On the latest episode of The Good Citizen podcast, Jacqueline Paul talks to Jeremy Hansen about the housing crisis, inequality and the damage racist stereotyping is doing to Auckland.
Landscape architect, housing advocate and aspiring local body politician, Jacqueline Paul (Ngāpuhi, Ngāti Tūwharetoa, Ngāti Kahungunu ki Heretaunga), isn’t sitting around waiting to be heard. She’s speaking up, and speaking loudly.
She doesn’t want to hear about hope. In fact, she’s over it – so much so that she asks people not to speak of it, as she has heard too many aspirational statements that haven’t been followed up. But this doesn’t mean she is in the depths of despair. Instead, the 25-year-old wants to see less hope and more concrete action.
This is because hope is a luxury in increasingly scarce supply for many of the people she knows – rangatahi Māori from south Auckland especially. Paul grew up and still lives in Papakura and has seen the debilitating effects of what happens when hope starts to dry up. The housing crisis is a prime example. “It’s actually had a huge impact on us,” she says, “where [home ownership] is so far out of reach now that we’ve lost that dream and that hope. Some people might say, big deal, just rent. [But] it’s a sense of stability, a place of belonging … these massive big-picture things can really affect your wellbeing.”
Instead of giving up, Paul has decided to speak up. On a Women in Urbanism panel recently, she talked passionately about the challenges that she sees so many rangatahi Māori facing, and then mock-apologised to the audience for being an “angry Māori”. The inequality she describes, though, makes you wonder why all of us aren’t screaming with rage.
“I always bring this up because I want to put it into perspective,” she says. “I’m one of 72 cousins and I have more cousins in prison than I do with degrees. So for me, this is the reality of my life, but how can I start breaking those stereotypes and those cycles that were that paintbrush we’re painted with? It’s what I do to serve my family and start changing that for my little cousins who are coming up now.”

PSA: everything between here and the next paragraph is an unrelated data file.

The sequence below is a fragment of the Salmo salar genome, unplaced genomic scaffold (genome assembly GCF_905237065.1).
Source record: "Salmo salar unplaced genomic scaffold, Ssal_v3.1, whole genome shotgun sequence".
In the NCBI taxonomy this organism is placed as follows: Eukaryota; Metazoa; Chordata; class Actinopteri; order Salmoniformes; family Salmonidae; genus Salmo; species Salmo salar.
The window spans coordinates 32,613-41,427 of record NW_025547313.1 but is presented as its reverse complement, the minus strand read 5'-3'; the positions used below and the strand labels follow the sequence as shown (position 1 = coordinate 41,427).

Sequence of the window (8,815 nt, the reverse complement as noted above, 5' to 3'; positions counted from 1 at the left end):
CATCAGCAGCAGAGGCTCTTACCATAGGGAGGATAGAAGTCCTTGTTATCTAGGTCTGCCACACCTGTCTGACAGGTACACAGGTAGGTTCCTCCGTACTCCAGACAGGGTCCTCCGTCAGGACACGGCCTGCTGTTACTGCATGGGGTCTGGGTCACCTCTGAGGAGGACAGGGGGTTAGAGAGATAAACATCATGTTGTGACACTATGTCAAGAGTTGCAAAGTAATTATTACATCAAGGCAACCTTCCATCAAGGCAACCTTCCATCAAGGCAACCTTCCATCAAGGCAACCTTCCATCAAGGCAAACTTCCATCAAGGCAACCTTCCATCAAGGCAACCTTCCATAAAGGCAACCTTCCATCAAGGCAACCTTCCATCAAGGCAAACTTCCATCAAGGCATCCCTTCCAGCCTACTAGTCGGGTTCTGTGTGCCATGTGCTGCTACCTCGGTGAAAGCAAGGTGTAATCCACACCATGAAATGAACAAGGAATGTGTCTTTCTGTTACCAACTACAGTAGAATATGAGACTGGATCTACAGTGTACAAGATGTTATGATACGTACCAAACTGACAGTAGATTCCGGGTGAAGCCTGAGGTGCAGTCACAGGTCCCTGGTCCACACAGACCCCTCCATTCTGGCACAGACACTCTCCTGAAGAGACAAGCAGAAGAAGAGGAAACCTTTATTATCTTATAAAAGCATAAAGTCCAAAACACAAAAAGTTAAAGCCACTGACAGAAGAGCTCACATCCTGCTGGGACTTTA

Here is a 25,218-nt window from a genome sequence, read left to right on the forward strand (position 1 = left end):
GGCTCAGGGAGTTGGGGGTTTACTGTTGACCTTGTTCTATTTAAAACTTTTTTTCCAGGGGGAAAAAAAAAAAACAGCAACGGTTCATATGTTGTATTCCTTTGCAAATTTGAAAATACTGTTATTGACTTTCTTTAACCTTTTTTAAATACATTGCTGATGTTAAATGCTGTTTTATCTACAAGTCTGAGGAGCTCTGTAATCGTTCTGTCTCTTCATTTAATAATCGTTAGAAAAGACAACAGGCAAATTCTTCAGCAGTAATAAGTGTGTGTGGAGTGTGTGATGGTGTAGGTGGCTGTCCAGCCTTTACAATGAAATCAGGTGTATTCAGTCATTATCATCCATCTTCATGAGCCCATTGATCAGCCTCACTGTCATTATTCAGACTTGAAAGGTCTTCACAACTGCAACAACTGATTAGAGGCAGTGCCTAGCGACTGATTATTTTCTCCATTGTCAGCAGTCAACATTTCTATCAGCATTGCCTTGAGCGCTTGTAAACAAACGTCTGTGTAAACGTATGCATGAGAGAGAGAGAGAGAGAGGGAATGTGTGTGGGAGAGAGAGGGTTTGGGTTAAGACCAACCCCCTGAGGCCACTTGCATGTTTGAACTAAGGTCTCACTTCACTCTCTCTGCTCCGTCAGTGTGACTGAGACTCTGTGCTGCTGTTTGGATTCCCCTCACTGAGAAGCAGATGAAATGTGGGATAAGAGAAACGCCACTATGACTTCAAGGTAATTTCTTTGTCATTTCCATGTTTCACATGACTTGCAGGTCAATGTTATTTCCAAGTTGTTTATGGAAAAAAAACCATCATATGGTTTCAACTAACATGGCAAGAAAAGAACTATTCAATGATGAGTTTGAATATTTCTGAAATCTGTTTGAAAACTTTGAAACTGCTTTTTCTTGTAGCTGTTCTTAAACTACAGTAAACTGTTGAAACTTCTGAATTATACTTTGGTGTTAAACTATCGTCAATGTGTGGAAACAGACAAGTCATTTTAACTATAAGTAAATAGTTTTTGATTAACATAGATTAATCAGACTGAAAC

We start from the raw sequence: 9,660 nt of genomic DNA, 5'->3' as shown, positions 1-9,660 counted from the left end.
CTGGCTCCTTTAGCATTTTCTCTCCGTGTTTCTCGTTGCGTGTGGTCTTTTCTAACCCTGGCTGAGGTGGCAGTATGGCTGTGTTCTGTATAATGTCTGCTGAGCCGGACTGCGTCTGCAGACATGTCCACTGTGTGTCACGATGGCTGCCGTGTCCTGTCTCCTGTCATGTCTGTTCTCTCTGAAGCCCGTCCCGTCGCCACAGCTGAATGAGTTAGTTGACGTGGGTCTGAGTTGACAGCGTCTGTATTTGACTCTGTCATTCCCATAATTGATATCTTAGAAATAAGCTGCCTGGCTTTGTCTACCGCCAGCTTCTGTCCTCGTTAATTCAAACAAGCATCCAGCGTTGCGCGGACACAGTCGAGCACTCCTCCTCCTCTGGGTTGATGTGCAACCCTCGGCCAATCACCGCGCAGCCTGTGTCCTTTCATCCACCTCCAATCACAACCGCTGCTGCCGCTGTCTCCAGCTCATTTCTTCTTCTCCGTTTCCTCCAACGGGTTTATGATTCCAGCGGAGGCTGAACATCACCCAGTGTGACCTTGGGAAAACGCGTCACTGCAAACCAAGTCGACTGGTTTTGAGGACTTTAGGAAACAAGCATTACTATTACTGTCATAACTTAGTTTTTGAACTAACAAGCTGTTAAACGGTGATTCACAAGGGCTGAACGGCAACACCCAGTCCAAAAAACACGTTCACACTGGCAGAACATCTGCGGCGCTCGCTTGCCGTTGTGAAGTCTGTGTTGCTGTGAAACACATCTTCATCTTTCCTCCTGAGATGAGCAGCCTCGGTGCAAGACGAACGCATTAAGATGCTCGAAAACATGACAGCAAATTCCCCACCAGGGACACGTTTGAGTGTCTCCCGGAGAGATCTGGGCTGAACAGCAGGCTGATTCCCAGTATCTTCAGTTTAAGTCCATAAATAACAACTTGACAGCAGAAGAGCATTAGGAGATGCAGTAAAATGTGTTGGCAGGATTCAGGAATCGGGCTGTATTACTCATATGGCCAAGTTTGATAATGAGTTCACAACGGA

Poverty is such a poor fit with how New Zealanders like to view their country that it’s created a strange kind of cognitive dissonance – if its pervasiveness makes people uncomfortable, it’s easier for some of them to look away. Paul reckons that part of the reason for this silence is that too many people are insulated from the full human costs of the housing crisis. “The mainstream media narrative focuses on prices, the number of units we’re short and also homelessness,” she says. “But you’re talking about a broad range of people in the middle who may not be on the streets, but who are suffering. Kids should be able to go to school and come home to a home, not living in the back of a van.”
It’s enough to make any sane person want to burn everything down, but Paul’s focus is on channelling this urgency to work within the system to change it – and fast. Her work is dedicated to ensuring the less fortunate in her community are heard and that the systems that oppress them are radically reshaped.
You might ask how landscape architecture comes into this. While landscape architecture can be about somebody’s back garden, it’s also about the way our cities are designed — and about how inequality has been built into them. Think about the distance of poorer suburbs from employment and amenities, and how these suburbs provide little in the way of community hubs — social spaces that aren’t shopping malls in which communities can grow stronger. Think of how poorly served these low-density suburbs are by public transport – and how this pushes up transport costs for the people who can least afford it. Think of how most of New Zealand’s housing stock is designed along Eurocentric nuclear-family lines, when people from many cultures might not want to live that way. Think of how most of these suburbs were planned by Pākehā planners who presumed their approach would work for everyone.
Solutions to these issues don’t need to be complicated. Paul grew up in a home on a shared driveway, with all the neighbours in close proximity and low fences between them that encouraged social contact. She says those are the kinds of relationships that can be fostered through smart urban design, by encouraging people to feel comfortable with fewer barriers around them. “We’ve become pretty adept at putting those barriers up,“ Paul says. “How do we bring awareness for these types of things? You know, maybe you want all the kids to grow up together.”
For Paul, speaking up is also about visibility – not only being visible to the city councillors and MPs whose policies she attempts to shape, but to the next generation of rangatahi who see her with a seat at the table and feel that is a possibility for them, too.
Paul isn’t doing this work alone, but is part of a cohort of young advocates who are determined to use their voices to ensure our cities have equity built into them for generations to come. To hear her speak is to feel like you’re witnessing a movement gathering strength. “I’m just the conduit,” Paul says. “I’m just here to support people and trying to create a movement where young Māori aren’t painted with the same brush, and are breaking stereotypes and just celebrating them. We’ve inherited this society with a preconceived notion of who we are and who we should be. And I think it’s time to change that.”
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